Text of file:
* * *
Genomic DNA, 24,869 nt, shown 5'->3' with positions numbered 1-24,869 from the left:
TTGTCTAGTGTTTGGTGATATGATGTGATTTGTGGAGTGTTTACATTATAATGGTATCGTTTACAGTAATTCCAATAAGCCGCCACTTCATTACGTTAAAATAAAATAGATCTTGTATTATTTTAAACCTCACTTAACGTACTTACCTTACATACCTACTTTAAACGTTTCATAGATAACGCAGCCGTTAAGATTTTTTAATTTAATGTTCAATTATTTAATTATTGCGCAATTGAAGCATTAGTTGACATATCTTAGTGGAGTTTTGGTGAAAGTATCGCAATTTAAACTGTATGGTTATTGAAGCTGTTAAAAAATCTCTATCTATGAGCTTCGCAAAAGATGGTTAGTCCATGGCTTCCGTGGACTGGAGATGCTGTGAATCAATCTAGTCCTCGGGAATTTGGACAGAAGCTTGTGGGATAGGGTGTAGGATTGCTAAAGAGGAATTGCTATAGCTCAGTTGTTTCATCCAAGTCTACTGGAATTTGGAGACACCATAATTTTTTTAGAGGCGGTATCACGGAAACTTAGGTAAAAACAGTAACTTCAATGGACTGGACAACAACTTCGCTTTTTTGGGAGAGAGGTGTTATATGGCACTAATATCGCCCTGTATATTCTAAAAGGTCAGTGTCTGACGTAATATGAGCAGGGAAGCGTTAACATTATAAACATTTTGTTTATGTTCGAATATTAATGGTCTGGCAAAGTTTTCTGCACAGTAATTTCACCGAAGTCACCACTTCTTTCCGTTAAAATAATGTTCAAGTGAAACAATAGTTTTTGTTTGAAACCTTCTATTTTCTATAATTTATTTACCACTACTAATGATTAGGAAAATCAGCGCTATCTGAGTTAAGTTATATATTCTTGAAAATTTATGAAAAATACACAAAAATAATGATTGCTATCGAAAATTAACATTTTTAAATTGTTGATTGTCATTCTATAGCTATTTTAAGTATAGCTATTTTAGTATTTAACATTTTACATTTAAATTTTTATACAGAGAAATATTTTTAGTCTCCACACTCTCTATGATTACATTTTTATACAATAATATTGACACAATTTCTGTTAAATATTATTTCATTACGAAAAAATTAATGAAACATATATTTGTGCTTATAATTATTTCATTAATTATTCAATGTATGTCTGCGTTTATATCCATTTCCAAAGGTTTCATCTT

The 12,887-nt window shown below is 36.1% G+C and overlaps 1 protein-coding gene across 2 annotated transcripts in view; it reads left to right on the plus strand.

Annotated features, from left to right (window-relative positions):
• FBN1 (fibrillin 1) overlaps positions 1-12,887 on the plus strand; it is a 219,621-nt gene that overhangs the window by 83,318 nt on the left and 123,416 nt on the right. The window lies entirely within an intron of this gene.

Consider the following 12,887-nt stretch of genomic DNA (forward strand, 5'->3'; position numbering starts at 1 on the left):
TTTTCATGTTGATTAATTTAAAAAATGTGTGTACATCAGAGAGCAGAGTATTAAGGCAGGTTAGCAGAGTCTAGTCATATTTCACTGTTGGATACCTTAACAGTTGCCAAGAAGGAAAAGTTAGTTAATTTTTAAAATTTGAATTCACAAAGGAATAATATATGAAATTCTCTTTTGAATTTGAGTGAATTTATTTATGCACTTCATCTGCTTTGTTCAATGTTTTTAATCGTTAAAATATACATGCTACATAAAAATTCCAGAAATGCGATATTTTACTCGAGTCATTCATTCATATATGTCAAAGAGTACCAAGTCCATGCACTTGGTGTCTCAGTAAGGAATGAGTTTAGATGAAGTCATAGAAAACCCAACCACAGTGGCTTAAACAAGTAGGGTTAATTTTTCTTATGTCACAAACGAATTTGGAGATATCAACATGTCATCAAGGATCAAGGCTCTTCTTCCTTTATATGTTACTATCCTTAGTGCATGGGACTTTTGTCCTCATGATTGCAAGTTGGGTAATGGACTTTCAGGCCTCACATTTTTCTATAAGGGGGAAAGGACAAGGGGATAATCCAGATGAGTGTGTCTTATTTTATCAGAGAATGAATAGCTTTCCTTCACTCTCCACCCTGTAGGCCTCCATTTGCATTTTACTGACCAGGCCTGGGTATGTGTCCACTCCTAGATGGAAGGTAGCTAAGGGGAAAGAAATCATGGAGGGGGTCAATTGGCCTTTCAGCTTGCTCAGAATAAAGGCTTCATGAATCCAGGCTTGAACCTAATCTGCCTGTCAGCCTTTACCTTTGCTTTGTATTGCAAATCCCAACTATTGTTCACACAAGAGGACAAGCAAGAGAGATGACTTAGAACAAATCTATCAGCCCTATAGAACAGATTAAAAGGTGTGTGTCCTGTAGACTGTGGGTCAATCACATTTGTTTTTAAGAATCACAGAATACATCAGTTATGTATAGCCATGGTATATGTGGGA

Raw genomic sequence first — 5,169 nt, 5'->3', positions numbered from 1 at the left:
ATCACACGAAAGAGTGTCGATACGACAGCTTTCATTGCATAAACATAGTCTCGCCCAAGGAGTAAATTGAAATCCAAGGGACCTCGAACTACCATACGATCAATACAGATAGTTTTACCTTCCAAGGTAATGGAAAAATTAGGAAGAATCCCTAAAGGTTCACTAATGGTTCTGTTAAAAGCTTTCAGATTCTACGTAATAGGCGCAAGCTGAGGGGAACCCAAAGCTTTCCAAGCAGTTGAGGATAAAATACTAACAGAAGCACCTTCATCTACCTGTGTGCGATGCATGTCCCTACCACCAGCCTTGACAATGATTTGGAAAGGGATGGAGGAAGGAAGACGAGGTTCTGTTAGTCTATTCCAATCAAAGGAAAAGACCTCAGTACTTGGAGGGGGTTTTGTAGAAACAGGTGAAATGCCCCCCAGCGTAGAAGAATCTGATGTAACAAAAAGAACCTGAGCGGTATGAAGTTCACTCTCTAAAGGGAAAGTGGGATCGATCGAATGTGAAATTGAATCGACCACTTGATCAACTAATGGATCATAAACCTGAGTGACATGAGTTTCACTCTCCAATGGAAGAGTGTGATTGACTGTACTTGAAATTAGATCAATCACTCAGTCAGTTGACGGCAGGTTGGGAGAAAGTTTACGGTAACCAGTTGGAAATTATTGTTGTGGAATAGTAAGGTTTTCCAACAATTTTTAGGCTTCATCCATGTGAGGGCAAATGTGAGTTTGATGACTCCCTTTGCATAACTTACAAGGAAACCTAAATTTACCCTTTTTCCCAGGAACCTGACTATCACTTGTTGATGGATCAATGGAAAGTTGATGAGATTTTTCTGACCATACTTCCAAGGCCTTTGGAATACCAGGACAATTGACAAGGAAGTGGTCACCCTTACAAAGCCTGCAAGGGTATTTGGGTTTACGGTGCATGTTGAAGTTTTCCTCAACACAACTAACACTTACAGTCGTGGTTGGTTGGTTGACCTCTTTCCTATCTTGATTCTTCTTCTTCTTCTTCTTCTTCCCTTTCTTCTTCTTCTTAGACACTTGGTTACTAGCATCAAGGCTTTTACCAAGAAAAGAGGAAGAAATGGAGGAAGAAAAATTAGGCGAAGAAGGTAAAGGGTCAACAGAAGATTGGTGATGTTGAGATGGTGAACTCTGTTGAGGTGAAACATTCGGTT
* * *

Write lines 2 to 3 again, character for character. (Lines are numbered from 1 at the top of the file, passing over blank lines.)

TTGTCTAGTGTTTGGTGATATGATGTGATTTGTGGAGTGTTTACATTATAATGGTATCGTTTACAGTAATTCCAATAAGCCGCCACTTCATTACGTTAAAATAAAATAGATCTTGTATTATTTTAAACCTCACTTAACGTACTTACCTTACATACCTACTTTAAACGTTTCATAGATAACGCAGCCGTTAAGATTTTTTAATTTAATGTTCAATTATTTAATTATTGCGCAATTGAAGCATTAGTTGACATATCTTAGTGGAGTTTTGGTGAAAGTATCGCAATTTAAACTGTATGGTTATTGAAGCTGTTAAAAAATCTCTATCTATGAGCTTCGCAAAAGATGGTTAGTCCATGGCTTCCGTGGACTGGAGATGCTGTGAATCAATCTAGTCCTCGGGAATTTGGACAGAAGCTTGTGGGATAGGGTGTAGGATTGCTAAAGAGGAATTGCTATAGCTCAGTTGTTTCATCCAAGTCTACTGGAATTTGGAGACACCATAATTTTTTTAGAGGCGGTATCACGGAAACTTAGGTAAAAACAGTAACTTCAATGGACTGGACAACAACTTCGCTTTTTTGGGAGAGAGGTGTTATATGGCACTAATATCGCCCTGTATATTCTAAAAGGTCAGTGTCTGACGTAATATGAGCAGGGAAGCGTTAACATTATAAACATTTTGTTTATGTTCGAATATTAATGGTCTGGCAAAGTTTTCTGCACAGTAATTTCACCGAAGTCACCACTTCTTTCCGTTAAAATAATGTTCAAGTGAAACAATAGTTTTTGTTTGAAACCTTCTATTTTCTATAATTTATTTACCACTACTAATGATTAGGAAAATCAGCGCTATCTGAGTTAAGTTATATATTCTTGAAAATTTATGAAAAATACACAAAAATAATGATTGCTATCGAAAATTAACATTTTTAAATTGTTGATTGTCATTCTATAGCTATTTTAAGTATAGCTATTTTAGTATTTAACATTTTACATTTAAATTTTTATACAGAGAAATATTTTTAGTCTCCACACTCTCTATGATTACATTTTTATACAATAATATTGACACAATTTCTGTTAAATATTATTTCATTACGAAAAAATTAATGAAACATATATTTGTGCTTATAATTATTTCATTAATTATTCAATGTATGTCTGCGTTTATATCCATTTCCAAAGGTTTCATCTT

The 12,887-nt window shown below is 36.1% G+C and overlaps 1 protein-coding gene across 2 annotated transcripts in view; it reads left to right on the plus strand.